It stands to reason that this growth required a lot of capital, especially in an industry where high standards of hygiene have to be maintained and equipment is nearly exclusively made from stainless steel. Consequently, it was decided in 1992 to transform the Co-operative’s processing, transport and marketing departments into a company in order to allow access to funds outside the agricultural sector as well. However, the Co-operative still maintained the controlling shares in the operating company Bonnita (Pty) Ltd.

In the course of time the decision was made to develop the value of the whole enterprise in the interest of the Co-operative’s members. Consequently, it was decided to list the operating company on the Johannesburg Stock Exchange, with the Premier Group obtaining the controlling shares at the time.

The Towerkop Co-operative Cheese Factory was established in 1946 by a number of dairy producers in the Ladismith region. They manufactured gouda cheese and marketed it through SACCA. They also maintained stable growth over the years and took over smaller fresh milk and sterilised milk enterprises in George and Oudtshoorn in the late 1980s. In about 1996 they also united their manufacturing and marketing activities into a private company, with the Co-operative still being the controlling shareholder.

After experiencing problems within the Premier Group, they decided to sell their shares in Bonnita to Parmalat International in August 1998. With this transaction the close connection between the Co-operative and the company in the form of representation of the Co-operative’s directors on the company’s board of directors and Bonnita’s administrative support of the Co-operative was terminated.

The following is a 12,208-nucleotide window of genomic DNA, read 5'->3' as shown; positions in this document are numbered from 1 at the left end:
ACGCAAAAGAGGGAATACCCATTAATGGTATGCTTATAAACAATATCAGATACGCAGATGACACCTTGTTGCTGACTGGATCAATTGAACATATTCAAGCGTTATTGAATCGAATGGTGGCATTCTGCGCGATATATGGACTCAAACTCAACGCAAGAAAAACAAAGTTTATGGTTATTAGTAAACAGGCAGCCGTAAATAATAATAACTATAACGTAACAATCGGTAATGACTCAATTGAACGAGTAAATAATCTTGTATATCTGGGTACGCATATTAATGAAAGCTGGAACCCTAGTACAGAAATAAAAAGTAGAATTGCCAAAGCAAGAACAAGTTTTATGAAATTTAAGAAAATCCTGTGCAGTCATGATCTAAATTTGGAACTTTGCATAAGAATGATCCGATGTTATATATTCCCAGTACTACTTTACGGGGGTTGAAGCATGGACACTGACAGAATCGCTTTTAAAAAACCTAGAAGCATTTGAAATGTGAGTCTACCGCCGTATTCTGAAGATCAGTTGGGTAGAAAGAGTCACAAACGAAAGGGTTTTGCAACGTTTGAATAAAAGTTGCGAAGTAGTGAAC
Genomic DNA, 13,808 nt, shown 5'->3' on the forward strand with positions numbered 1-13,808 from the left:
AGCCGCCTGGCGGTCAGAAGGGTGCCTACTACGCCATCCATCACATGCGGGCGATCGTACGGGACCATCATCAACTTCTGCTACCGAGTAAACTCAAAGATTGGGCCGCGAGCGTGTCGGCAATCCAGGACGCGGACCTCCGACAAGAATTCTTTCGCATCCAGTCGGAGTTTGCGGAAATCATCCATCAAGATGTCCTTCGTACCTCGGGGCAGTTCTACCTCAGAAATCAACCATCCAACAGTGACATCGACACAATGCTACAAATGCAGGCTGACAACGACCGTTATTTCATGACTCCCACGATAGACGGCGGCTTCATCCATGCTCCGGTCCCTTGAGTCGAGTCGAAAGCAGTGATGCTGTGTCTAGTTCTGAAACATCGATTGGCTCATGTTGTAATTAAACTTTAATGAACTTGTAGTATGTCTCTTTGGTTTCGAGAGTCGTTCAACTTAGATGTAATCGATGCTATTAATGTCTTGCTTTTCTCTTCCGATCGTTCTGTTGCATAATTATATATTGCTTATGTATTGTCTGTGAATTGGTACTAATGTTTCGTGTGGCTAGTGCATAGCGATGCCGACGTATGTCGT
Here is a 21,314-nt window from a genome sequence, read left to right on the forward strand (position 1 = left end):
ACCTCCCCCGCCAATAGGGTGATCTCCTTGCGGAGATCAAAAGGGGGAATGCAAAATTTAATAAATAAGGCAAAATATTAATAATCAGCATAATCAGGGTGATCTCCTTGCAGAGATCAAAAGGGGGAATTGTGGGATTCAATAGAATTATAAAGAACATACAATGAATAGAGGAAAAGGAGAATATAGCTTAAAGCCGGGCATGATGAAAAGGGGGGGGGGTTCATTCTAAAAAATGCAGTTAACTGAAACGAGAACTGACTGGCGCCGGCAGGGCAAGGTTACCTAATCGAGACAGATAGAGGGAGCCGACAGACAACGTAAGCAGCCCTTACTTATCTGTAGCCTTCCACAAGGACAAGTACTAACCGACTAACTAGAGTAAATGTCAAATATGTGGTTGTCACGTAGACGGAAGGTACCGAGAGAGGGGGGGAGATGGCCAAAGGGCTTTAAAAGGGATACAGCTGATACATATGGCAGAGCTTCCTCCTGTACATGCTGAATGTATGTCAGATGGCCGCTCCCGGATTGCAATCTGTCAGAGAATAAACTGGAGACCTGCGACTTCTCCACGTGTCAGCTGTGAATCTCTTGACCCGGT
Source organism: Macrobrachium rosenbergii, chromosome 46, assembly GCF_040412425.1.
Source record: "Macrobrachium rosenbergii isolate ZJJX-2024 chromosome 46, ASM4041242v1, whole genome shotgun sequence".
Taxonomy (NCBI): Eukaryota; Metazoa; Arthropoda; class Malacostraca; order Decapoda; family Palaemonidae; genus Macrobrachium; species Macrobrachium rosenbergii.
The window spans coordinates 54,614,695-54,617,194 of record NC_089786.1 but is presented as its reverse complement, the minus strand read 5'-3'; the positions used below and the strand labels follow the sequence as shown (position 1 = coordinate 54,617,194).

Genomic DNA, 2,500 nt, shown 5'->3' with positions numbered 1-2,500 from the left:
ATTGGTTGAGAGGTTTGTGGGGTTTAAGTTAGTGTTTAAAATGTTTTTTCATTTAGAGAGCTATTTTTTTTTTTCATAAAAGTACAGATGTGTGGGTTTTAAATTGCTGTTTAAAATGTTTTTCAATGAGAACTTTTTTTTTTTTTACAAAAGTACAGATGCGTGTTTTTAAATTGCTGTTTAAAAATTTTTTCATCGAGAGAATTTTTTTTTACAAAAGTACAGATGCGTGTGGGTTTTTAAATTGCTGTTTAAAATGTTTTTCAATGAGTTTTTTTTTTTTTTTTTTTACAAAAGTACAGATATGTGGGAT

In the meantime Parmalat also obtained the shares that Towerkop Dairy Co-operative held in Towerkop (Pty) Ltd, the operating company of the Co-operative. As in the case of Cape Dairy Co-operative, Towerkop Co-operative and its members were left without support.

Consequently, the boards of directors of Cape Dairy Co-operative and Towerkop Dairy Co-operative decided to amalgamate these two co-operatives and establish their own office, independent of Parmalat, once again.

The most important consideration in this step was to create a forum for producers who supply milk to Parmalat where they can negotiate with Parmalat collectively for the best long-term advantage for all the members. The Co-operative also aimed at establishing a healthy and mutually advantageous relationship with Parmalat. At the same time an office would be established where operating information could be gathered and a connection with other producer and operating organisations and government bodies could take place on a continuous basis and a professional level.

SAMILCO’s service area now stretched from East London in the east to Vredenburg in the west in a strip of approximately 1500 kilometres along the coast. With its foundation its number of members was 970 and their collective annual milk production constituted 533 millions of litres.

The Co-operative is managed and administered by a representative board of directors that is constituted from the whole service area. Its activities are financed by a levy of 0,2% of the value of members’ milk supply. SAMILCO’s office is situated in Durbanville and is staffed by a General Manger, Technical Manger and a Office Manager.